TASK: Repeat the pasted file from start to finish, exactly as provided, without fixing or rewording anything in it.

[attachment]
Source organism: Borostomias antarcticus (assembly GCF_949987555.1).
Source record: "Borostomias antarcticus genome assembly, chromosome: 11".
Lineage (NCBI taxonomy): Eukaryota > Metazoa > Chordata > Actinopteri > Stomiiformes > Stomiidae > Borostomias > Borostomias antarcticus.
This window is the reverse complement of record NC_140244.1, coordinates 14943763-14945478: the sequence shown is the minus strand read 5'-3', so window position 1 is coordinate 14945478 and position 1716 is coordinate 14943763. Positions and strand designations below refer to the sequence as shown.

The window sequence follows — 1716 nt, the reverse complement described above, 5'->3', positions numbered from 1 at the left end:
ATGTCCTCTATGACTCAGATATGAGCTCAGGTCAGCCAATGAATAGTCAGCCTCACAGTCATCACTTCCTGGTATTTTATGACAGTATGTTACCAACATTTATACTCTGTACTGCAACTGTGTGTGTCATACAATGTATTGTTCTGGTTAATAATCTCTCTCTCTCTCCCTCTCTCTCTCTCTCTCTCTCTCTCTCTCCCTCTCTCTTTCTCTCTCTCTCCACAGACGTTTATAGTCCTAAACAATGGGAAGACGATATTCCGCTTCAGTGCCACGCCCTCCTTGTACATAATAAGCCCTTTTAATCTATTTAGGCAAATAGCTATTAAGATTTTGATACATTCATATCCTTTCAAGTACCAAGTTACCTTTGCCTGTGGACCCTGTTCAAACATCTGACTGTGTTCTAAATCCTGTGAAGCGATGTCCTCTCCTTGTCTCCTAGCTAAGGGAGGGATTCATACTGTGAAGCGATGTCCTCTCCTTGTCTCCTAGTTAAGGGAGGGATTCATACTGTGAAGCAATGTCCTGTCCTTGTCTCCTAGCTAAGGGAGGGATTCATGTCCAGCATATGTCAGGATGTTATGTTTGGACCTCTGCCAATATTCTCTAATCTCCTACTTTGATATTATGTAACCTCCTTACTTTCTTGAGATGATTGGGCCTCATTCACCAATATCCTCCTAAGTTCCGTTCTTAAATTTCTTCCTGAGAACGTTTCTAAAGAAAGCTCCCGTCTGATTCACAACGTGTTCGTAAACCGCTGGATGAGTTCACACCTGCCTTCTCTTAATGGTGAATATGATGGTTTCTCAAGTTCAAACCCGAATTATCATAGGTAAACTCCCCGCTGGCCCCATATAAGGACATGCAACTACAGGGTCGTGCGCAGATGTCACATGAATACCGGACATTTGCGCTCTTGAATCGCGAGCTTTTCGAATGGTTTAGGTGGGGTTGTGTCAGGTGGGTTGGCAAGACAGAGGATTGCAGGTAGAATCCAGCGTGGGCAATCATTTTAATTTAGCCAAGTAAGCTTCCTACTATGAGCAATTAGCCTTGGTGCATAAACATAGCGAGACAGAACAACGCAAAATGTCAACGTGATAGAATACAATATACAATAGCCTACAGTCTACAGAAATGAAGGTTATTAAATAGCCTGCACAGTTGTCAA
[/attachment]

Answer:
Source organism: Borostomias antarcticus (assembly GCF_949987555.1).
Source record: "Borostomias antarcticus genome assembly, chromosome: 11".
Lineage (NCBI taxonomy): Eukaryota > Metazoa > Chordata > Actinopteri > Stomiiformes > Stomiidae > Borostomias > Borostomias antarcticus.
This window is the reverse complement of record NC_140244.1, coordinates 14943763-14945478: the sequence shown is the minus strand read 5'-3', so window position 1 is coordinate 14945478 and position 1716 is coordinate 14943763. Positions and strand designations below refer to the sequence as shown.

The window sequence follows — 1716 nt, the reverse complement described above, 5'->3', positions numbered from 1 at the left end:
ATGTCCTCTATGACTCAGATATGAGCTCAGGTCAGCCAATGAATAGTCAGCCTCACAGTCATCACTTCCTGGTATTTTATGACAGTATGTTACCAACATTTATACTCTGTACTGCAACTGTGTGTGTCATACAATGTATTGTTCTGGTTAATAATCTCTCTCTCTCTCCCTCTCTCTCTCTCTCTCTCTCTCTCTCTCCCTCTCTCTTTCTCTCTCTCTCCACAGACGTTTATAGTCCTAAACAATGGGAAGACGATATTCCGCTTCAGTGCCACGCCCTCCTTGTACATAATAAGCCCTTTTAATCTATTTAGGCAAATAGCTATTAAGATTTTGATACATTCATATCCTTTCAAGTACCAAGTTACCTTTGCCTGTGGACCCTGTTCAAACATCTGACTGTGTTCTAAATCCTGTGAAGCGATGTCCTCTCCTTGTCTCCTAGCTAAGGGAGGGATTCATACTGTGAAGCGATGTCCTCTCCTTGTCTCCTAGTTAAGGGAGGGATTCATACTGTGAAGCAATGTCCTGTCCTTGTCTCCTAGCTAAGGGAGGGATTCATGTCCAGCATATGTCAGGATGTTATGTTTGGACCTCTGCCAATATTCTCTAATCTCCTACTTTGATATTATGTAACCTCCTTACTTTCTTGAGATGATTGGGCCTCATTCACCAATATCCTCCTAAGTTCCGTTCTTAAATTTCTTCCTGAGAACGTTTCTAAAGAAAGCTCCCGTCTGATTCACAACGTGTTCGTAAACCGCTGGATGAGTTCACACCTGCCTTCTCTTAATGGTGAATATGATGGTTTCTCAAGTTCAAACCCGAATTATCATAGGTAAACTCCCCGCTGGCCCCATATAAGGACATGCAACTACAGGGTCGTGCGCAGATGTCACATGAATACCGGACATTTGCGCTCTTGAATCGCGAGCTTTTCGAATGGTTTAGGTGGGGTTGTGTCAGGTGGGTTGGCAAGACAGAGGATTGCAGGTAGAATCCAGCGTGGGCAATCATTTTAATTTAGCCAAGTAAGCTTCCTACTATGAGCAATTAGCCTTGGTGCATAAACATAGCGAGACAGAACAACGCAAAATGTCAACGTGATAGAATACAATATACAATAGCCTACAGTCTACAGAAATGAAGGTTATTAAATAGCCTGCACAGTTGTCAA